The Western Jumping Mouse, somewhat like the Kangaroo Rat, has larger hind feet and smaller forefeet, which gives him a greater ability to spring into the air, using its extremely long tail for balance. Though he has only a 3 inch body, he has a 5-6 inch tail and has been seen jumping distances in excess of 5 feet! His coloring is quite plain, being dark grey or brown above and pale beneath, with coarse fur. Since he prefers a somewhat more humid climate in the mountains and meadows, the Western Jumping Mouse is more likely to be found in Bryce Canyon than Zion National Park. He prefers to live close to a source of fresh water and loves dense vegetation and plenty of aspen trees.
Most of the Western Jumping Mouse’s diet consists of seeds from various types of grass and herbs, though he will not turn down the occasional insect. A close observer of nature can always tell where a Weatern Jumping Mouse has been feeding by the tiny runways that are left as well as the grass stems whose seeds have been harvested and the tiny grass clippings that will be upon the ground. The nests will be built primarily from such grass clippings and are usually found underneath a log or inside a tussock.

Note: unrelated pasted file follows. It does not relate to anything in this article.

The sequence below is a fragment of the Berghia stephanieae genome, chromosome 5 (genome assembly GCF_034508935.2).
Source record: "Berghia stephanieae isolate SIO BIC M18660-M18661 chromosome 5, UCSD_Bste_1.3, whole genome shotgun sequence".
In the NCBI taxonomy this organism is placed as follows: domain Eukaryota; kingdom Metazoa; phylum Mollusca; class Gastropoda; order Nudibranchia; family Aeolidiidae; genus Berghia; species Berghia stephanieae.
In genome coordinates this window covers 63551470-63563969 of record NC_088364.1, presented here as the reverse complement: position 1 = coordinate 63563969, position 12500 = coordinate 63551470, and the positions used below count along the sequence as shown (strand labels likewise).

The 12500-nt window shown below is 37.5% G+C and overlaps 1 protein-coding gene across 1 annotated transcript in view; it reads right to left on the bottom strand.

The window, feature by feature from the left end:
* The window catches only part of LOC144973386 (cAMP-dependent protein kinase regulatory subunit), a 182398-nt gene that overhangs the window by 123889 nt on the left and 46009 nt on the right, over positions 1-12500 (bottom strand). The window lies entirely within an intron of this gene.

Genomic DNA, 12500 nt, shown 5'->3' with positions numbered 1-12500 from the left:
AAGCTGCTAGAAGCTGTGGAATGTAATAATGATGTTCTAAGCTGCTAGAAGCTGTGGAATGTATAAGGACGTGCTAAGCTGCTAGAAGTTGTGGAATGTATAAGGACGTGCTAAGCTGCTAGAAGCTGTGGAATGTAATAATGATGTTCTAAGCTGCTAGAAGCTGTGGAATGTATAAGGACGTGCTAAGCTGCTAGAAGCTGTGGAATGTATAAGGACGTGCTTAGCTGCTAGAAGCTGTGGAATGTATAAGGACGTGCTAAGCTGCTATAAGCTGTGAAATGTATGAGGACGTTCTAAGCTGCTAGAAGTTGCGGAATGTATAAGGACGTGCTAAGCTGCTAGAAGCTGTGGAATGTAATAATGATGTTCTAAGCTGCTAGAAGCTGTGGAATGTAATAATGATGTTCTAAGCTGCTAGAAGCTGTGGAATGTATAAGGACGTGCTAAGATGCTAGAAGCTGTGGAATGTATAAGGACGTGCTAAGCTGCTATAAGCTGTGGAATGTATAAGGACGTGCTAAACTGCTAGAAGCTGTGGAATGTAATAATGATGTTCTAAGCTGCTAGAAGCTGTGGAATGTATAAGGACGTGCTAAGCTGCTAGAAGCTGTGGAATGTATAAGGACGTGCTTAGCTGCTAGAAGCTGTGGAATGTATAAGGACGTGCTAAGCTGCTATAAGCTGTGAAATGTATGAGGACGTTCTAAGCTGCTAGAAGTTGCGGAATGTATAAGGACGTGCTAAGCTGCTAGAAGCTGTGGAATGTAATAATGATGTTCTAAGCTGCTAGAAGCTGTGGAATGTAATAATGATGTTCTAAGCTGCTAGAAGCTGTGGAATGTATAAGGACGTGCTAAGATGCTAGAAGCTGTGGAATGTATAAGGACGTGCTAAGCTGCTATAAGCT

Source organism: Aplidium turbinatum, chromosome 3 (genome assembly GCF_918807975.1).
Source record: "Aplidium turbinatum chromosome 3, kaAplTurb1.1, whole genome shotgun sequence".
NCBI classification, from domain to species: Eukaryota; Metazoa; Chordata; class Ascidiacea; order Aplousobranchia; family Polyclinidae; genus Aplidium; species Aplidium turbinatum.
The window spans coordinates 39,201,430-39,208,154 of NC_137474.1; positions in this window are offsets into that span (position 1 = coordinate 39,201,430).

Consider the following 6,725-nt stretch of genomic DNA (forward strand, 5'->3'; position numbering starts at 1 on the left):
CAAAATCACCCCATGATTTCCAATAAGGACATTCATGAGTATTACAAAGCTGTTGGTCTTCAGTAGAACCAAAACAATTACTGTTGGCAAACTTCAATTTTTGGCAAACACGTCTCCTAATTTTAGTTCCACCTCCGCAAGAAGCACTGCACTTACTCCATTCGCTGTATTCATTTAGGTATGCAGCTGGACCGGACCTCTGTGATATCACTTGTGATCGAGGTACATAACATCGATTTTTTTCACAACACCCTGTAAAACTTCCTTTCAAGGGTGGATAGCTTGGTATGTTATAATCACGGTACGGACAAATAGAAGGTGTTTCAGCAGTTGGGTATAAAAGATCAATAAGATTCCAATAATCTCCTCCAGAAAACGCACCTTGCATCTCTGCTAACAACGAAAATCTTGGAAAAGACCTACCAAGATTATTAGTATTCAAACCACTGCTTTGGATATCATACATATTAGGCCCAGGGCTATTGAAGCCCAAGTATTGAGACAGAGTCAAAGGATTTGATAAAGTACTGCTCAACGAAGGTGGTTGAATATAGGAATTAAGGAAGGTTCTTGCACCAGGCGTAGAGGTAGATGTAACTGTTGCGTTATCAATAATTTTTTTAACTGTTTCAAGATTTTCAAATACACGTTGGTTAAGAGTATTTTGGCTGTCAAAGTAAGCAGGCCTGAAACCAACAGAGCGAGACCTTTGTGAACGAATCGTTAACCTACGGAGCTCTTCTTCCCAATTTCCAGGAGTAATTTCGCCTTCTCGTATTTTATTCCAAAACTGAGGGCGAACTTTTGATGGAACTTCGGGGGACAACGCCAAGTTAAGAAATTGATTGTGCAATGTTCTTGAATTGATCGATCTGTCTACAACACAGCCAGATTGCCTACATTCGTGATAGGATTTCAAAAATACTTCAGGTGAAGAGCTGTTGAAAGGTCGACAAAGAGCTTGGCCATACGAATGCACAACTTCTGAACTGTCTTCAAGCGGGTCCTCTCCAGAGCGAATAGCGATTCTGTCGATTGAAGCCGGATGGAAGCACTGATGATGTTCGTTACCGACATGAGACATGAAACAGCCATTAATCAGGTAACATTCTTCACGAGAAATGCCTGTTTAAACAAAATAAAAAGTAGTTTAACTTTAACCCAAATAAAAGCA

As you might expect, the Western Jumping Mouse is nocturnal, which makes its primary enemies owls, weasels, racoons, skunks and bobcats. Its primary method of escape from such predators is its ability to make a series of zigzagging jumps across the meadows and fields until it finds a safe shelter. They are active only in the summer months, hibernating for as long as 8-10 months depending on the year and the exact location. Though they do awake about once each month during their long hibernation, they do not cache their food as you might expect, but rely solely on their fat reserves built up during the few months of summer. Unlike many mice, the Western Jumping Mouse does not make use of a burrow for daily shelter during its active summer months; but only uses a burrow for the purpose of hibernation.
Usually the Western Jumping Mouse only breeds once per year, about a week after awaking from hibernation, and bears a litter of 4-8, with a gestation period of 18 days. Their life span is about 3-4 years, and most Western Jumping Mice (roughly 60%) wait a full year before reproducing.